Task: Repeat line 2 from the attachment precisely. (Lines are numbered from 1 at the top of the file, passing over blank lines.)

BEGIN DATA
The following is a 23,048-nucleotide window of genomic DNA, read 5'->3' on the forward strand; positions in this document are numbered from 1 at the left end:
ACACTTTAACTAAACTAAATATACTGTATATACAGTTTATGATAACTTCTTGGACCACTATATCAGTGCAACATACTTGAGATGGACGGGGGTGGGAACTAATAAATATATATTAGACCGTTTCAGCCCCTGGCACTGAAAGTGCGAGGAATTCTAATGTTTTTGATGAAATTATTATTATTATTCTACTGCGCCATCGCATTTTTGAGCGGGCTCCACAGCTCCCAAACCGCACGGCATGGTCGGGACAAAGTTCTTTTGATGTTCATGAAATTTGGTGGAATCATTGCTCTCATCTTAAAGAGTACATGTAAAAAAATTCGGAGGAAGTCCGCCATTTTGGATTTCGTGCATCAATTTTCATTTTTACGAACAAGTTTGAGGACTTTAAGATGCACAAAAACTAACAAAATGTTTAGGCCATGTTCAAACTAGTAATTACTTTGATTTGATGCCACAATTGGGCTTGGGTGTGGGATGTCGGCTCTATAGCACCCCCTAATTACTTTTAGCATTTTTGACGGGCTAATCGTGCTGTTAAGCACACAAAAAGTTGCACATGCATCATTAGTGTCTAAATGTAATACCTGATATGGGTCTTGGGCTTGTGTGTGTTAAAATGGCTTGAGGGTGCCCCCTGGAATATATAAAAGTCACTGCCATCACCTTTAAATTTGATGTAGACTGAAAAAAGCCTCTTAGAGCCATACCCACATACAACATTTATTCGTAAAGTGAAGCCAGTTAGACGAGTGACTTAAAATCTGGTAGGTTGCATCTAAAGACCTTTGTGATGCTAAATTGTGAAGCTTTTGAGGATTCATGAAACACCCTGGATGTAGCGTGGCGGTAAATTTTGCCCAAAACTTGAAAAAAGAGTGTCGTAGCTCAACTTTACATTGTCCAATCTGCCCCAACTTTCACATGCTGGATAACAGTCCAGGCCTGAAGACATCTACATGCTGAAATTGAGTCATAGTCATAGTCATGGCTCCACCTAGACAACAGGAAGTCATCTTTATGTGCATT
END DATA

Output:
ACACTTTAACTAAACTAAATATACTGTATATACAGTTTATGATAACTTCTTGGACCACTATATCAGTGCAACATACTTGAGATGGACGGGGGTGGGAACTAATAAATATATATTAGACCGTTTCAGCCCCTGGCACTGAAAGTGCGAGGAATTCTAATGTTTTTGATGAAATTATTATTATTATTCTACTGCGCCATCGCATTTTTGAGCGGGCTCCACAGCTCCCAAACCGCACGGCATGGTCGGGACAAAGTTCTTTTGATGTTCATGAAATTTGGTGGAATCATTGCTCTCATCTTAAAGAGTACATGTAAAAAAATTCGGAGGAAGTCCGCCATTTTGGATTTCGTGCATCAATTTTCATTTTTACGAACAAGTTTGAGGACTTTAAGATGCACAAAAACTAACAAAATGTTTAGGCCATGTTCAAACTAGTAATTACTTTGATTTGATGCCACAATTGGGCTTGGGTGTGGGATGTCGGCTCTATAGCACCCCCTAATTACTTTTAGCATTTTTGACGGGCTAATCGTGCTGTTAAGCACACAAAAAGTTGCACATGCATCATTAGTGTCTAAATGTAATACCTGATATGGGTCTTGGGCTTGTGTGTGTTAAAATGGCTTGAGGGTGCCCCCTGGAATATATAAAAGTCACTGCCATCACCTTTAAATTTGATGTAGACTGAAAAAAGCCTCTTAGAGCCATACCCACATACAACATTTATTCGTAAAGTGAAGCCAGTTAGACGAGTGACTTAAAATCTGGTAGGTTGCATCTAAAGACCTTTGTGATGCTAAATTGTGAAGCTTTTGAGGATTCATGAAACACCCTGGATGTAGCGTGGCGGTAAATTTTGCCCAAAACTTGAAAAAAGAGTGTCGTAGCTCAACTTTACATTGTCCAATCTGCCCCAACTTTCACATGCTGGATAACAGTCCAGGCCTGAAGACATCTACATGCTGAAATTGAGTCATAGTCATAGTCATGGCTCCACCTAGACAACAGGAAGTCATCTTTATGTGCATT